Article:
Oscar Pistorius' Defense Accuses Police of Mishandling Evidence

PHOTO: Forensic investigator Johannes Vermeulen is pictured with a cricket bat, demonstrating on a mock-up toilet and door details of how the door could have been broken down, in Pretoria, South Africa on March 12, 2014.
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Oscar Pistorius' defense questioned the police handling and storage of his bathroom door, a key piece of evidence in his murder trial that was brought into court today for a demonstration.

A police officer got on his knees to demonstrate that the marks on a bathroom door suggest that Pistorius, a legless paralympian known as Blade Runner, was on his stumps when he used a cricket bat to bash his way into the bathroom after shooting his girlfriend, Reeva Steenkamp, through the door.

An exact replica of Pistorius' bathroom, complete with toilet, was used in court today for the re-enactment.

The officer's testimony would contradict Pistorius' account in his bail application that after shooting Steenkamp, mistaking her for an intruder, he went to his bed, put on his prosthetic legs, and then battered his way into the bathroom to reach her.

PHOTO: Forensic investigator Johannes Vermeulen takes part in the reconstruction of hitting a door with a cricket bat during the trial of Oscar Pistorius in Pretoria, South Africa on March 12, 2014.
Alexander Joe/AFP/Getty Images
PHOTO: Forensic investigator Johannes Vermeulen takes part in the reconstruction of hitting a door with a cricket bat during the trial of Oscar Pistorius in Pretoria, South Africa on March 12, 2014.

PHOTO: Forensic investigator Johannes Vermeulen, left, takes part in the reconstruction of hitting a door with a cricket bat during the trial of Oscar Pistorius in Pretoria, South Africa on March 12, 2014.
Werner Beukes/AFP/Getty Images
PHOTO: Forensic investigator Johannes Vermeulen, left, takes part in the reconstruction of hitting a door with a cricket bat during the trial of Oscar Pistorius in Pretoria, South Africa on March 12, 2014.

The actual door was hinged onto this structure and Col. Johannes Vermeulen used the markings on this door and Pistorius' cricket bat, which is covered with signatures, scratches and dents, to demonstrate that the height and angle of the bat strikes show Pistorius was on his stumps.

The colonel got onto his knees in court as he placed the bat in the position it struck the door. Members of the police's forensic team used a measuring tape to measure his shoulder height - 1.25 meters (4.1 feet) - which is Pistorius' shoulder height measure when he is on his stumps.

He also testified that whoever made a second strike on the door was in a different position to when the bat first struck the door. He said he could not determine whether a third mark on the door was caused by the bat.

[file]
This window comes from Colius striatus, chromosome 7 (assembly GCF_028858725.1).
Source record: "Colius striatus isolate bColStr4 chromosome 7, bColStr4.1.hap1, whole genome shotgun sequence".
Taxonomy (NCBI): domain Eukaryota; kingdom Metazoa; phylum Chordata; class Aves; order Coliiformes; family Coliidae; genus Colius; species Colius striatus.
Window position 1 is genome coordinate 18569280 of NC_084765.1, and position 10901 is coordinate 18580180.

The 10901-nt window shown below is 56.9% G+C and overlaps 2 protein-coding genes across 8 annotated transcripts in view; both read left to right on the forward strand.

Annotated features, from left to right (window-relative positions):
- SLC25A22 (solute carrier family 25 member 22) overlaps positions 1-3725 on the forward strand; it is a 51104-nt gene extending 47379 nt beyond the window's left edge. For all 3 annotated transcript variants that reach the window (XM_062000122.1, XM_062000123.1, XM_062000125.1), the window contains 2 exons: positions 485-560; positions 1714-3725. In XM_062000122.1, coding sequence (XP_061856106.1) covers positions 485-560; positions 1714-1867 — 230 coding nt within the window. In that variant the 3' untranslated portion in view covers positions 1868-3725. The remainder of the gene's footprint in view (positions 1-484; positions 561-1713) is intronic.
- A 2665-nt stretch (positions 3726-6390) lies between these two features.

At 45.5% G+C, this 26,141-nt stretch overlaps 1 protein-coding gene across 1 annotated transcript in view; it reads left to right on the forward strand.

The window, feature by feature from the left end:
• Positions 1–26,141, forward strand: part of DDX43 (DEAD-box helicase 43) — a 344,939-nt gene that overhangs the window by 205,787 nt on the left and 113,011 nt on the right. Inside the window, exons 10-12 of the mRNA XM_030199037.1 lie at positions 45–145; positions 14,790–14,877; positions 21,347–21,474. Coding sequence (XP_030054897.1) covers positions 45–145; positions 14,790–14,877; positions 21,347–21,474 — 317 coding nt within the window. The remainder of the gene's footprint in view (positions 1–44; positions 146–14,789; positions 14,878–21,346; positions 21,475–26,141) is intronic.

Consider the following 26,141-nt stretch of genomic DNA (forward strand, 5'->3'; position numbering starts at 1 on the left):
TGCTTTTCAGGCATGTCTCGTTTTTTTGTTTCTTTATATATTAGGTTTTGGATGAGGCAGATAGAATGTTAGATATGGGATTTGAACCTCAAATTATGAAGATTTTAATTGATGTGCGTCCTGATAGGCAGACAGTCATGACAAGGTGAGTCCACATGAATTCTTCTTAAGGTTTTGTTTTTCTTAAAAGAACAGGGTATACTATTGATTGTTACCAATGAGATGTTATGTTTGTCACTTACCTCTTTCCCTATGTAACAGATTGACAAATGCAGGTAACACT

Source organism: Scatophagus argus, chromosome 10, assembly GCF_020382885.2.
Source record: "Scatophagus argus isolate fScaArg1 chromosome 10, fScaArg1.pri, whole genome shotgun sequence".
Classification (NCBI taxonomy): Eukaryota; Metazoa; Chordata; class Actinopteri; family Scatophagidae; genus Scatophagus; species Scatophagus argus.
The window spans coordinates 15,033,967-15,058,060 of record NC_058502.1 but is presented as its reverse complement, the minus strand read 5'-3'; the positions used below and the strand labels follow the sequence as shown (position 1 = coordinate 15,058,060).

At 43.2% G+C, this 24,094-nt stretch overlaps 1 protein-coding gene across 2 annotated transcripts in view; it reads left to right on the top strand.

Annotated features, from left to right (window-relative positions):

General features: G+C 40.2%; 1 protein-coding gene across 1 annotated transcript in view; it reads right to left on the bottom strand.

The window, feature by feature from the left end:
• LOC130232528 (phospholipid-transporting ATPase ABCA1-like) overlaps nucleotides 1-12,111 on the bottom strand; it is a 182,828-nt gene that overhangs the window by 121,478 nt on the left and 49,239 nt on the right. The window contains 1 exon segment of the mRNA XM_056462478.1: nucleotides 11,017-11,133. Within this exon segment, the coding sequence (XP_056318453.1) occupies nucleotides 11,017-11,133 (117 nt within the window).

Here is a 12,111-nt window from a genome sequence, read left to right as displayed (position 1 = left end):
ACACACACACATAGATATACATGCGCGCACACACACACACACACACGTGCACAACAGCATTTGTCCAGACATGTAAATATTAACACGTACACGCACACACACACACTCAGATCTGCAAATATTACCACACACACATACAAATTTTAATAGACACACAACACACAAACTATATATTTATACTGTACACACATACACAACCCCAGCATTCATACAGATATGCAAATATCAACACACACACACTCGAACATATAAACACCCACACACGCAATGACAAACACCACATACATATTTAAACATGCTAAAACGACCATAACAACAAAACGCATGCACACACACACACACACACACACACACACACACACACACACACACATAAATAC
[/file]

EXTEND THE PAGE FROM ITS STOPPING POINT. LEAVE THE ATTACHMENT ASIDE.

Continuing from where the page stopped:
Pistorius' defense attorney Barry Roux suggested the South African Police Service improperly stored the door and said they neglected to test a third mark on the door that he said was caused by Pistorius kicking it with his prosthetic leg.

Media reports last year claimed that the door was not properly secured but was kept in the Boschkop Police Station Commander's office for quite some time

Vermuelen said "something" happened to the door after it was photographed on March 8 last year but he was unable to say what exactly occurred.

The colonel was also shown a photo of what appeared to be a police boot print on the door, suggesting the key piece of evidence had been tainted by sloppy police storage.

PHOTO: Forensic investigator Johannes Vermeulen takes part in the reconstruction of hitting a door with a cricket bat during the trial of Oscar Pistorius in Pretoria, South Africa on March 12, 2014.
Wener Beukes/AFP/Getty Images
PHOTO: Forensic investigator Johannes Vermeulen takes part in the reconstruction of hitting a door with a cricket bat during the trial of Oscar Pistorius in Pretoria, South Africa on March 12, 2014.

PHOTO: Forensic investigator Johannes Vermeulen takes part in the reconstruction of hitting a door with a cricket bat during the trial of Oscar Pistorius in Pretoria, South Africa on March 12, 2014.
Werner Beukes/AFP/Getty Images
PHOTO: Forensic investigator Johannes Vermeulen takes part in the reconstruction of hitting a door with a cricket bat during the trial of Oscar Pistorius in Pretoria, South Africa on March 12, 2014.

Vermuelen is expected to return to the stand on Thursday for cross-examination.

The trial of Pistorius, 27, is being billed as the "trial of the century" in South Africa. If the athlete is convicted of murder, he could be sentenced to at least 25 years in prison before he is eligible for parole.

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